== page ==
- Provides electronic-manufacturing services to the aerospace, defense, industrial and medical sectors
- Scored recently a multi-year contract valued at more than $50 million with Tier 2 US defense contractor
- Expects to achieve more than 25% in organic revenue growth for fiscal year 2019
What IEC Electronics does:
IEC Electronics Inc (NYSEAMERICAN:IEC) is a provider of electronic-manufacturing services to advanced technology companies that produce life-saving and mission-critical products in the aerospace, defense, industrial and medical sectors.
Founded in 1966, the Newark, New York-based company breaks its business down into six key areas: full-system assemblies, design & test development, analysis & testing lab, electronics manufacturing, interconnect solutions and precision metalworking.
The company specializes in delivering technical solutions via the custom manufacture of complex full-system assemblies (such as circuit boards) and by providing on-site analytical-testing laboratories, custom-design and test-engineering services.
IEC manufactures its products exclusively in the US, unlike many of its competitors.
For the medical industry, the company's products include infusion pumps, resuscitation and imaging systems, and diagnostic equipment.
It also makes ruggedized industrial controls, remote-inspection equipment, and weather-detection instruments for the industrial sector.
In the aerospace and defense areas, the company produces encrypted satellite-communication, weapons and flight-control systems as well as handheld tactical radios for US troops in war zones.
IEC's most recent product is the BioWaveHome Neuromodulation Pain Therapy System, which helps manage pain through electrical stimulus. The Veterans Administration and the National Football League have expressed interest in the product and the company touts it as a viable alternative to using highly addictive opioid drugs to treat pain.
How’s the company doing:
IEC recently scored a multi-year contract valued at more than $50 million with a Tier 2 US defense contractor. The company’s role began with a single service line, but under the new contract, it now supports the entire outsourcing of the program associated with secured communications equipment for US aircraft, ground vehicles and surface warships.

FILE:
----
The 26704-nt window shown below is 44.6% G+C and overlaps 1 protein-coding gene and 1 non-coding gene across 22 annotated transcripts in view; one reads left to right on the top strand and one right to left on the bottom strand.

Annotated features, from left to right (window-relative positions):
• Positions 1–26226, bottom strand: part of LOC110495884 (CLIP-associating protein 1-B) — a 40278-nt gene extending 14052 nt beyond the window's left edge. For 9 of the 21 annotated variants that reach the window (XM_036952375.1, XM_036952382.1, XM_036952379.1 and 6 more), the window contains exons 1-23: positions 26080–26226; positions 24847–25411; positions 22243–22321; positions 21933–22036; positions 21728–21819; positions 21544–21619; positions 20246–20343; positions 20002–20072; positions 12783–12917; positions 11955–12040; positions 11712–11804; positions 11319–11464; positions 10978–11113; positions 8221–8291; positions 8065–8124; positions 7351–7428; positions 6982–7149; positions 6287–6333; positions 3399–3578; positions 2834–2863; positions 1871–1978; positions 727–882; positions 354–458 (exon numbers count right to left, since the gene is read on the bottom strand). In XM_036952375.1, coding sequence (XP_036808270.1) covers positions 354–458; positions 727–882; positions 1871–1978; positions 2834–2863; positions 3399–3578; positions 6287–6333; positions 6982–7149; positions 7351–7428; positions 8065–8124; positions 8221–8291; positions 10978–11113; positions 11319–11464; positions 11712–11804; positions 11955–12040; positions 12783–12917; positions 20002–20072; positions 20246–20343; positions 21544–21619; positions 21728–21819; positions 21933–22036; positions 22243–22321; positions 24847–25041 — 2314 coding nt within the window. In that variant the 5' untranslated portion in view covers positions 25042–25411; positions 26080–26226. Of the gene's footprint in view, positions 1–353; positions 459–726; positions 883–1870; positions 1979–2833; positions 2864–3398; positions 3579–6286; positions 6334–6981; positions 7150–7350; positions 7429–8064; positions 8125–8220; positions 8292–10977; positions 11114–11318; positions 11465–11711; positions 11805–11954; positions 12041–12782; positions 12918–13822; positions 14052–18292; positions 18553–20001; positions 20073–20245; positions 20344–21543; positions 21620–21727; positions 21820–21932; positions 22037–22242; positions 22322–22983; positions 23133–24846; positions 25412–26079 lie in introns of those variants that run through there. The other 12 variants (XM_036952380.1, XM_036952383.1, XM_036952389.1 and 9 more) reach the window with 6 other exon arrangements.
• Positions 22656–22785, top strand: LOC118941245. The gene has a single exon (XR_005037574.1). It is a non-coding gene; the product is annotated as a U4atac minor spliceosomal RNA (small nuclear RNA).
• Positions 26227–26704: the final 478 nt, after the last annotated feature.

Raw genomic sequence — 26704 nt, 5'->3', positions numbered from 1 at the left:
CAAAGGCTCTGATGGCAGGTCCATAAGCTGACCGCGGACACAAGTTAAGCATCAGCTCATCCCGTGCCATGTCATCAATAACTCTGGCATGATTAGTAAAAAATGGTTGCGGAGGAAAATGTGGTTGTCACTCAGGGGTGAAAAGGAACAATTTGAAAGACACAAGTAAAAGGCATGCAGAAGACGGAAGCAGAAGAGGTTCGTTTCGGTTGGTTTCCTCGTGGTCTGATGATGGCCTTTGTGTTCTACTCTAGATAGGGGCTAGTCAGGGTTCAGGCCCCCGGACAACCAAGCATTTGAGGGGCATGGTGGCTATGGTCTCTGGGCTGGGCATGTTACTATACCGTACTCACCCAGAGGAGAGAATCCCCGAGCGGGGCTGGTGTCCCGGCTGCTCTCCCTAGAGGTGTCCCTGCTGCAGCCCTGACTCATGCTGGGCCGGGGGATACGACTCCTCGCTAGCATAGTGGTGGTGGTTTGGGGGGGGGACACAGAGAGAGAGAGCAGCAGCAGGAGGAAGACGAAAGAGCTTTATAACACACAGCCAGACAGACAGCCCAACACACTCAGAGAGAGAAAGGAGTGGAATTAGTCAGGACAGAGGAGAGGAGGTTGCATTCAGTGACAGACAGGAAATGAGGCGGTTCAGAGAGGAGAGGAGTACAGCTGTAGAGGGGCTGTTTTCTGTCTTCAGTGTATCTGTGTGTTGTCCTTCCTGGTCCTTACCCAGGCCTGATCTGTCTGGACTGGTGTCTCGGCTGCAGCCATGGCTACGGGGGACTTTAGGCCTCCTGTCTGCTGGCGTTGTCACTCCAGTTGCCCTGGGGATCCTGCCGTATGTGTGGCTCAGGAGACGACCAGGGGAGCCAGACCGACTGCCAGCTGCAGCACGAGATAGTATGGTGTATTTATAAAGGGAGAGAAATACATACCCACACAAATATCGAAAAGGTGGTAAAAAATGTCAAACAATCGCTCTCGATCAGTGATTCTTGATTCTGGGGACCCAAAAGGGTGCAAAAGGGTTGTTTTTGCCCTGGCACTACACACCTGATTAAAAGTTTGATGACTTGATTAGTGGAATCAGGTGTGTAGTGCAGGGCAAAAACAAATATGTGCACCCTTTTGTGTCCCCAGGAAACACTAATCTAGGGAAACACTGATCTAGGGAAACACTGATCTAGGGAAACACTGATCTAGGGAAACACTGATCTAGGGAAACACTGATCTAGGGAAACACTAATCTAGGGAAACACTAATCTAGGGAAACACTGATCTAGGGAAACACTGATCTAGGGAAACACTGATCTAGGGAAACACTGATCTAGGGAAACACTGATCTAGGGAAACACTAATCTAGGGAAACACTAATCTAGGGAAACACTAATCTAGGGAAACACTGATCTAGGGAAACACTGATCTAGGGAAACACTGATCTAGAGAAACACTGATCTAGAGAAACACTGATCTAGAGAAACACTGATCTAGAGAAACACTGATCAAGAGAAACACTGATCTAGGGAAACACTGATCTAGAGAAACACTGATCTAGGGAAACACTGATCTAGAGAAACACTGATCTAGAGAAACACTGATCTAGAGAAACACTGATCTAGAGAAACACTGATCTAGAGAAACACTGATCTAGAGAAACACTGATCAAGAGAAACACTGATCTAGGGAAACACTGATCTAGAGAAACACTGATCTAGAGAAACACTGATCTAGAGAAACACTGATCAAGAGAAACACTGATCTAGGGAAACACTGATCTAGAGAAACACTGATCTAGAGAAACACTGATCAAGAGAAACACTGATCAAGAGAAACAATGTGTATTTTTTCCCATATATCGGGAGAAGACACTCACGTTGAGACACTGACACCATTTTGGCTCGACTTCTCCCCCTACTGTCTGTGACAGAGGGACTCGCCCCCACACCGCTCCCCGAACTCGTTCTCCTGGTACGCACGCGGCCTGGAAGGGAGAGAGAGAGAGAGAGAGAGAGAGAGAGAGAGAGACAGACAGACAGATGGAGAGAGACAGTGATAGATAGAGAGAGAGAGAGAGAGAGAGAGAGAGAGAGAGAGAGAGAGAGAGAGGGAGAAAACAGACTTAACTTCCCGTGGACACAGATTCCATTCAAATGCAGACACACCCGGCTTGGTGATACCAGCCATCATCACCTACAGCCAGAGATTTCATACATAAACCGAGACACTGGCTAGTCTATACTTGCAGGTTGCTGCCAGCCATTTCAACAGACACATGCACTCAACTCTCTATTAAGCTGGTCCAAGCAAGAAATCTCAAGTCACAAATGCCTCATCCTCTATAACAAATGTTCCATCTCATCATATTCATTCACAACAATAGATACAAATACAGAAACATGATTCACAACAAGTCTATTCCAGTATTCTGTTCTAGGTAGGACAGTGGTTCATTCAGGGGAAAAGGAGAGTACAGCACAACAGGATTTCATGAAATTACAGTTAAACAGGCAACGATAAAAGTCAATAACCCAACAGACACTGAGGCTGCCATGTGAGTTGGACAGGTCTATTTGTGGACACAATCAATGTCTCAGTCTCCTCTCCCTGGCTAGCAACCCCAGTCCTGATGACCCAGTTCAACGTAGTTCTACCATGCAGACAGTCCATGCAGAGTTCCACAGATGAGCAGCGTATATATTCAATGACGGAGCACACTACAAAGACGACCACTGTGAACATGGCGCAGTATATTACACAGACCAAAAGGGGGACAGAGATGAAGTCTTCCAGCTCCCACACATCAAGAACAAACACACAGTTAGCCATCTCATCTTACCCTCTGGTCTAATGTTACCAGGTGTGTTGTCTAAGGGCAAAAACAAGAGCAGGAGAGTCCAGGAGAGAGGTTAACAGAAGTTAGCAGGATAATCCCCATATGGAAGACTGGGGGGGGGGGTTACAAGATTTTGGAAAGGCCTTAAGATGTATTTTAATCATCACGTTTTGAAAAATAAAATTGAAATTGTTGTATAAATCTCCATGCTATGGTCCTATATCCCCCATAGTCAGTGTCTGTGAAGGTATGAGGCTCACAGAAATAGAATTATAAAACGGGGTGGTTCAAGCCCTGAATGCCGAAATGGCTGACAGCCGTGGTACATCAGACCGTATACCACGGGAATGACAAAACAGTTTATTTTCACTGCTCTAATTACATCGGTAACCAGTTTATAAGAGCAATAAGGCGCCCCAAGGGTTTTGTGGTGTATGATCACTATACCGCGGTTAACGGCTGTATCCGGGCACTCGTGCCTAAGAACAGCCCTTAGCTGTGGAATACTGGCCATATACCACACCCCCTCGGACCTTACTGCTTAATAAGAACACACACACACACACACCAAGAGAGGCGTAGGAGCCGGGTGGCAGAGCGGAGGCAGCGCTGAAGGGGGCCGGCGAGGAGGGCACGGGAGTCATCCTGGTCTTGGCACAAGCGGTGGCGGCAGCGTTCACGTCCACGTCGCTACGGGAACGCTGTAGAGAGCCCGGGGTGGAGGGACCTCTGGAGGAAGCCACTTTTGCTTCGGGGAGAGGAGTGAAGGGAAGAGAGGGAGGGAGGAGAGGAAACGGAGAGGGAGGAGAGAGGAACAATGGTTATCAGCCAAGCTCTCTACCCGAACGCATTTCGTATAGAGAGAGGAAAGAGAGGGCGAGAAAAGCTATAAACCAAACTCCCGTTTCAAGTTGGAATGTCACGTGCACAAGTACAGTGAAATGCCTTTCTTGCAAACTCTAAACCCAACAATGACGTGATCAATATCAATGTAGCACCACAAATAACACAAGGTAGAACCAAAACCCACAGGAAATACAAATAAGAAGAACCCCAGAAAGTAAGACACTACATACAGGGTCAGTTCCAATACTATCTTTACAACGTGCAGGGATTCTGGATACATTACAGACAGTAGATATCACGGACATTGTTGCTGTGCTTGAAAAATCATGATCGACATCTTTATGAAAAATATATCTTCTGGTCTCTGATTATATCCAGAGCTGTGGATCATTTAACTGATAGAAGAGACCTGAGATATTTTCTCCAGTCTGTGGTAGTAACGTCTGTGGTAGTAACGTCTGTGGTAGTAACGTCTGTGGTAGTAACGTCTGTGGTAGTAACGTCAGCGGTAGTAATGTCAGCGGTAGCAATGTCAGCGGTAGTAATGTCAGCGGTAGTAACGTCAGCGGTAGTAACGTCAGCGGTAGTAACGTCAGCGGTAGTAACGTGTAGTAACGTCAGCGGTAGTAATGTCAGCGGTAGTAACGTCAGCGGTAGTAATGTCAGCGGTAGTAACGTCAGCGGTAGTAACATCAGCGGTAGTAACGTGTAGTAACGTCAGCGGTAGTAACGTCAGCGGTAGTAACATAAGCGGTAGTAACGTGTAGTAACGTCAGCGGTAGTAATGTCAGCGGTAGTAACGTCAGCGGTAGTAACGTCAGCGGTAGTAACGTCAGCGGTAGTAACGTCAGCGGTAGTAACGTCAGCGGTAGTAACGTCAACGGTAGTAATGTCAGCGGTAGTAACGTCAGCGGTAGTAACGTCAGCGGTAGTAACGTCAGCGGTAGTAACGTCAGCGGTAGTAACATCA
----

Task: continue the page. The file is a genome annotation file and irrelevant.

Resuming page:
And the company’s Analysis and Testing Lab is expanding its services to the US Department of Defense’s Defense Logistics Agency as part of the agency’s Qualified Testing Supplier List. In fact, IEC is the only electronics-manufacturing company to receive such a certification.
Customers turn to the lab for failure analysis and counterfeit-component detection to ensure, for example, that bogus or inferior parts made by adversarial countries like China stay out of products crucial to US defense. After testing, the company can transfer parts into its manufacturing facility, saving time and money for customers.
Illustrating the company’s growth, IEC is building a $22 million state-of-the-art advanced technology center in Newark, New York. Construction of the 150,000 square-foot facility is expected to be completed by early next year. In exchange for state and local incentives, the company committed to create up to 360 new jobs over five years. The company also has facilities in nearby Rochester, New York and Albuquerque, New Mexico.
As for the company’s finances, CEO Jeffrey Schlarbaum called the company’s fiscal 2019 third quarter a “breakthrough quarter.”
IEC reported revenue of $40.3 million for the quarter, an increase of 35% year-over-year as well as an 8% increase sequentially compared to the second quarter of fiscal 2019.
Gross margin was 13.9%, compared to 11.3% in the same quarter last year; net income improved year-over-year to $1.2 million from $200,000.
Sales growth continues to be strong, as evidenced by an order backlog of more than 64% since the end of fiscal 2018 and a book-to-bill ratio of 2.5:1.
Going forward, IEC expects to achieve more than 25% in organic revenue growth for fiscal year 2019, based in part on its growing order backlog.
The company is also confident that demand for its products and services will increase as overseas manufacturers relocate their operations to the US.
As part of its strategic initiatives, in order to increase even more sustained growth, the company is focusing on existing customers to drive more opportunities while leveraging its vertical manufacturing services -- with an emphasis on targeting fewer yet more capable supply-chain partners.
IEC is also pursuing other strategies. As well as increasing headcount, the company is also investing more in automation to improve cycle times and product quality. And the company is strategically pre-buying materials to build in advance of customers’ needs.
What the boss says:
“For IEC the focus on US manufacturing allows us to protect the intellectual property for the products we manufacture for our customers,” IEC CEO Jeffrey Schlarbaum told Proactive Investors in a recent interview.
“Secondarily, vertical manufacturing allows us to control costs, the lead-time, and quality for the components that we integrate into the products, which is unique to us. Lastly, we have a very sharp focus on a highly regulated market. So we are not spread thin trying to build high-volume consumer products and low-volume defense products.”